Origins for humanity are the ultimate mystery.
The truth is we do not know how we came to be human. The evolution of the human
species runs back into pre-history, to its emergence from Sacred Nature, and
anything said about how this occurred is disputed. Thus, the search for Origins
is shifted from the ultimate case, the origin of humanity as a unique species,
to the origin of society and culture. The story of the human adventure begins
in Sacred Nature, but there is no textual record of that experience, so
the agreed beginning occurs far later, at the moment when human beings began
to remember and record their experience in writings that survive and in a sense
comprise the autobiography of the human species. This is why Origins in the
historical sense is the central theme of the arch. In metahistory, the
telling of different histories is the central problem we aim to explore.
In this perspective, the story of "civilization" takes center stage.
We ignore the formative childhood of the species, more or less as an individual
ignores the first three or four years of life. The analogy is odd because the
time spans are hugely divergent: a person of eighty years is oblivious to the
first four years of life, 1/20th of his or her total lifespan, but for humanity
as a whole its infancy in prehistory is estimated to be about 2.2 million years,
while its "adult" historical life (since the rise of civilization) is
only about six thousand, 1/360th of the species entire lifespan. Imagine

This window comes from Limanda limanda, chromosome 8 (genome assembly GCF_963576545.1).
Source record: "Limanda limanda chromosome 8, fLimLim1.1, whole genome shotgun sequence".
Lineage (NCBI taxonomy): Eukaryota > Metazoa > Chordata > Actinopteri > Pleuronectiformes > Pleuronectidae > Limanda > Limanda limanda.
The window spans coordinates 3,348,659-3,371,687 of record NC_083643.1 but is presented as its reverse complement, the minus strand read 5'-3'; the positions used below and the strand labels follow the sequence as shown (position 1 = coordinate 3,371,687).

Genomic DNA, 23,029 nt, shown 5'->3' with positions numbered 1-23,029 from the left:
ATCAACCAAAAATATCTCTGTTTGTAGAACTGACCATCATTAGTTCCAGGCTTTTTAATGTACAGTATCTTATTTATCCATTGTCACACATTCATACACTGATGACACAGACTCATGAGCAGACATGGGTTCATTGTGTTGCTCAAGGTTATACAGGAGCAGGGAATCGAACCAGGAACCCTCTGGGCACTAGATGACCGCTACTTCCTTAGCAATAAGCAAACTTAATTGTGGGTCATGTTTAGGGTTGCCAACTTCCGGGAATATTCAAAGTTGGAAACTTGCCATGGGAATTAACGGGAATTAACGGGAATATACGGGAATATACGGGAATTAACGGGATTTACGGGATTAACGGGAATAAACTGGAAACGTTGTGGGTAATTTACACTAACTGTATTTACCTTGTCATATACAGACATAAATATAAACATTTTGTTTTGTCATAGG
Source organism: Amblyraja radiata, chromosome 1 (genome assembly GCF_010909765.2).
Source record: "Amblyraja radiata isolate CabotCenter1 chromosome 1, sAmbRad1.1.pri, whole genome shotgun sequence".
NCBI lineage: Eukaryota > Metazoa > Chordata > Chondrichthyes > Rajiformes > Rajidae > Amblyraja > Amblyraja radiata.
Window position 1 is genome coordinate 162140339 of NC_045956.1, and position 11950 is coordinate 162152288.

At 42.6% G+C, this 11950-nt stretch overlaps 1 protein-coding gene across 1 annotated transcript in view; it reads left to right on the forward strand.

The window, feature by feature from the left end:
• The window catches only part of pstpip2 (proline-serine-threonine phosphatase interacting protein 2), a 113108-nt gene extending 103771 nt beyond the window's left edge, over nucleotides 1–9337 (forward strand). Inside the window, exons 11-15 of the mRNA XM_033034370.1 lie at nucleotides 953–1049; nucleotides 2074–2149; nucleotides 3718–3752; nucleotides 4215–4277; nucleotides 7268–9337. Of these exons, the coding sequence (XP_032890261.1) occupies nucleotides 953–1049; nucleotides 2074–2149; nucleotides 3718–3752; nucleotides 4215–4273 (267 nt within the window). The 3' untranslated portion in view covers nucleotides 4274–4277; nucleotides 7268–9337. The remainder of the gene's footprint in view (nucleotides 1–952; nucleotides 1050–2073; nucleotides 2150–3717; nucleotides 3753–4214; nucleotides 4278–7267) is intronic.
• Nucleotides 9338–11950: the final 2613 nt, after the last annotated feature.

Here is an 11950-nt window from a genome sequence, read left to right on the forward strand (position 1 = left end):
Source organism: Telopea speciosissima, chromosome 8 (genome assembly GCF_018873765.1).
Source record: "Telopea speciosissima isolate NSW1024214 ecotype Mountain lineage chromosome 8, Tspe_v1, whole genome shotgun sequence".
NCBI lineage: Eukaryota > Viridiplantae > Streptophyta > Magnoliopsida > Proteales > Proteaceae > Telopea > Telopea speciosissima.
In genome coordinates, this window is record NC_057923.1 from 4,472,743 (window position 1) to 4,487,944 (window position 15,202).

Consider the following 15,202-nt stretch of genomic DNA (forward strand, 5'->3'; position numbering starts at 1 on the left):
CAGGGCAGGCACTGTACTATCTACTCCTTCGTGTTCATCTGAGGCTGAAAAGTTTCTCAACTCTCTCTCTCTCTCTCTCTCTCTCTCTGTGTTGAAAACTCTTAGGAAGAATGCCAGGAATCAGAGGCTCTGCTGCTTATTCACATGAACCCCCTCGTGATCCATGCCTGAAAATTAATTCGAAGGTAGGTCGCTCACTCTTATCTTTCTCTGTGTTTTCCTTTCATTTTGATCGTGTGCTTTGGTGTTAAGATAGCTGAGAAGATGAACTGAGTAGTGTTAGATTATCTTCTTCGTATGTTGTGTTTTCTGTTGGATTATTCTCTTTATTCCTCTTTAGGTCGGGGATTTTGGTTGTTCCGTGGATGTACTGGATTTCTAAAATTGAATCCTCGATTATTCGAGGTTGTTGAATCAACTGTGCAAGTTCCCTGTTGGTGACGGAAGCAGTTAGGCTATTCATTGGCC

an eighty-year-old individual who bases her identity and actions on the last
eighty days of her life. Such is the historical perspective of humanity on its
own origins, yet this oddly compressed version of our experience determines how
we think about history, and how we think about history in turn determines our
identity as a species.
Metahistory proposes that the problem in history is the disproportionate impact
of the brief historical scenario on the long-term evolution of humanity.
Thus what makes us human originally becomes secondary to what humans make of the
world, how they create their own ways of life, cultures, societies. Origins occupies
the top of the arch because the scripts that describe the rise of civilization present
the guiding principles that tell us how to live. Curiously, much of the evidence about
the origins of civilization in many cultures indicates that they appeared at an apex,
the Golden Age, and then declined; and this is precisely what ancient myths say about
civilization. Many traditions conflict with the recent belief that humanity has progressed
("ascended") since the dawn of civilization. Whatever the case, we look up to
the keystone of the arch for orientation to the big picture, the long-term vision.
The "rise of civilization" presents a plot-structure by which we make sense
of what we are becoming and keep track of where we are going.